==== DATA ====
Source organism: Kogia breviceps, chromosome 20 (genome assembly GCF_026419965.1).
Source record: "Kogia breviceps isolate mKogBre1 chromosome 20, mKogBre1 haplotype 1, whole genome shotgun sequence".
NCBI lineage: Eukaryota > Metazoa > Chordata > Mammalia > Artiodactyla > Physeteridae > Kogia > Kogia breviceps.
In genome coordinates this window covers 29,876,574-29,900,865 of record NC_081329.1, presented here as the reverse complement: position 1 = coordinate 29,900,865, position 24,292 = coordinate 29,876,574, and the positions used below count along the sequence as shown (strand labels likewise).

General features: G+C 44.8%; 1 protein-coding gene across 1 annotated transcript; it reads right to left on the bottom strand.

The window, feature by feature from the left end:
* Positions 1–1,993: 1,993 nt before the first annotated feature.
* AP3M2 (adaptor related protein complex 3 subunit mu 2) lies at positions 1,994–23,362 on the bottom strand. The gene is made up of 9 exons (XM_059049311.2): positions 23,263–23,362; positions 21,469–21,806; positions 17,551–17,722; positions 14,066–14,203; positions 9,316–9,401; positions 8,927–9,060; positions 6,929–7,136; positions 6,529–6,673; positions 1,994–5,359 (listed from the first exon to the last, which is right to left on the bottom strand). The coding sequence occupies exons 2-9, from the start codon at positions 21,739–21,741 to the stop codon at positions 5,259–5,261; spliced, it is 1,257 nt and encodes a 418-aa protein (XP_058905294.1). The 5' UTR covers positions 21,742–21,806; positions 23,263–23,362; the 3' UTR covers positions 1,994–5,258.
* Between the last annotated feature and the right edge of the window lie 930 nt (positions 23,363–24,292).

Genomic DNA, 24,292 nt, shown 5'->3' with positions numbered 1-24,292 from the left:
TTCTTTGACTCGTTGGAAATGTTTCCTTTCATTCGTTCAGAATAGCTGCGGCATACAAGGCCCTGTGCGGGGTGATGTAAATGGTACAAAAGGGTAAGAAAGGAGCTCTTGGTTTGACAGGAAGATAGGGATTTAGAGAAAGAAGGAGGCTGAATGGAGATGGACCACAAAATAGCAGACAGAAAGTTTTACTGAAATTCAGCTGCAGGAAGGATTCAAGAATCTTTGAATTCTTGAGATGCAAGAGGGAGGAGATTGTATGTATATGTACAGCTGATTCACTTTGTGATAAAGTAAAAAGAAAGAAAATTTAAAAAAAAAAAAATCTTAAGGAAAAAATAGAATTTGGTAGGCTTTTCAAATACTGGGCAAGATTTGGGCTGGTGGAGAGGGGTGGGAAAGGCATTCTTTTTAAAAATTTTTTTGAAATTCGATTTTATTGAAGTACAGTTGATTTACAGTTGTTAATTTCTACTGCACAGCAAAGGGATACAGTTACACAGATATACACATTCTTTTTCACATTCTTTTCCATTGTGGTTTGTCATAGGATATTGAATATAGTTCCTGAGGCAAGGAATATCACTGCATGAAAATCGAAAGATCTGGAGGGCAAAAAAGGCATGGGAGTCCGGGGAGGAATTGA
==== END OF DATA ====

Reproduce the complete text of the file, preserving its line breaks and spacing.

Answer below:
Source organism: Kogia breviceps, chromosome 20 (genome assembly GCF_026419965.1).
Source record: "Kogia breviceps isolate mKogBre1 chromosome 20, mKogBre1 haplotype 1, whole genome shotgun sequence".
NCBI lineage: Eukaryota > Metazoa > Chordata > Mammalia > Artiodactyla > Physeteridae > Kogia > Kogia breviceps.
In genome coordinates this window covers 29,876,574-29,900,865 of record NC_081329.1, presented here as the reverse complement: position 1 = coordinate 29,900,865, position 24,292 = coordinate 29,876,574, and the positions used below count along the sequence as shown (strand labels likewise).

General features: G+C 44.8%; 1 protein-coding gene across 1 annotated transcript; it reads right to left on the bottom strand.

The window, feature by feature from the left end:
* Positions 1–1,993: 1,993 nt before the first annotated feature.
* AP3M2 (adaptor related protein complex 3 subunit mu 2) lies at positions 1,994–23,362 on the bottom strand. The gene is made up of 9 exons (XM_059049311.2): positions 23,263–23,362; positions 21,469–21,806; positions 17,551–17,722; positions 14,066–14,203; positions 9,316–9,401; positions 8,927–9,060; positions 6,929–7,136; positions 6,529–6,673; positions 1,994–5,359 (listed from the first exon to the last, which is right to left on the bottom strand). The coding sequence occupies exons 2-9, from the start codon at positions 21,739–21,741 to the stop codon at positions 5,259–5,261; spliced, it is 1,257 nt and encodes a 418-aa protein (XP_058905294.1). The 5' UTR covers positions 21,742–21,806; positions 23,263–23,362; the 3' UTR covers positions 1,994–5,258.
* Between the last annotated feature and the right edge of the window lie 930 nt (positions 23,363–24,292).

Genomic DNA, 24,292 nt, shown 5'->3' with positions numbered 1-24,292 from the left:
TTCTTTGACTCGTTGGAAATGTTTCCTTTCATTCGTTCAGAATAGCTGCGGCATACAAGGCCCTGTGCGGGGTGATGTAAATGGTACAAAAGGGTAAGAAAGGAGCTCTTGGTTTGACAGGAAGATAGGGATTTAGAGAAAGAAGGAGGCTGAATGGAGATGGACCACAAAATAGCAGACAGAAAGTTTTACTGAAATTCAGCTGCAGGAAGGATTCAAGAATCTTTGAATTCTTGAGATGCAAGAGGGAGGAGATTGTATGTATATGTACAGCTGATTCACTTTGTGATAAAGTAAAAAGAAAGAAAATTTAAAAAAAAAAAAATCTTAAGGAAAAAATAGAATTTGGTAGGCTTTTCAAATACTGGGCAAGATTTGGGCTGGTGGAGAGGGGTGGGAAAGGCATTCTTTTTAAAAATTTTTTTGAAATTCGATTTTATTGAAGTACAGTTGATTTACAGTTGTTAATTTCTACTGCACAGCAAAGGGATACAGTTACACAGATATACACATTCTTTTTCACATTCTTTTCCATTGTGGTTTGTCATAGGATATTGAATATAGTTCCTGAGGCAAGGAATATCACTGCATGAAAATCGAAAGATCTGGAGGGCAAAAAAGGCATGGGAGTCCGGGGAGGAATTGA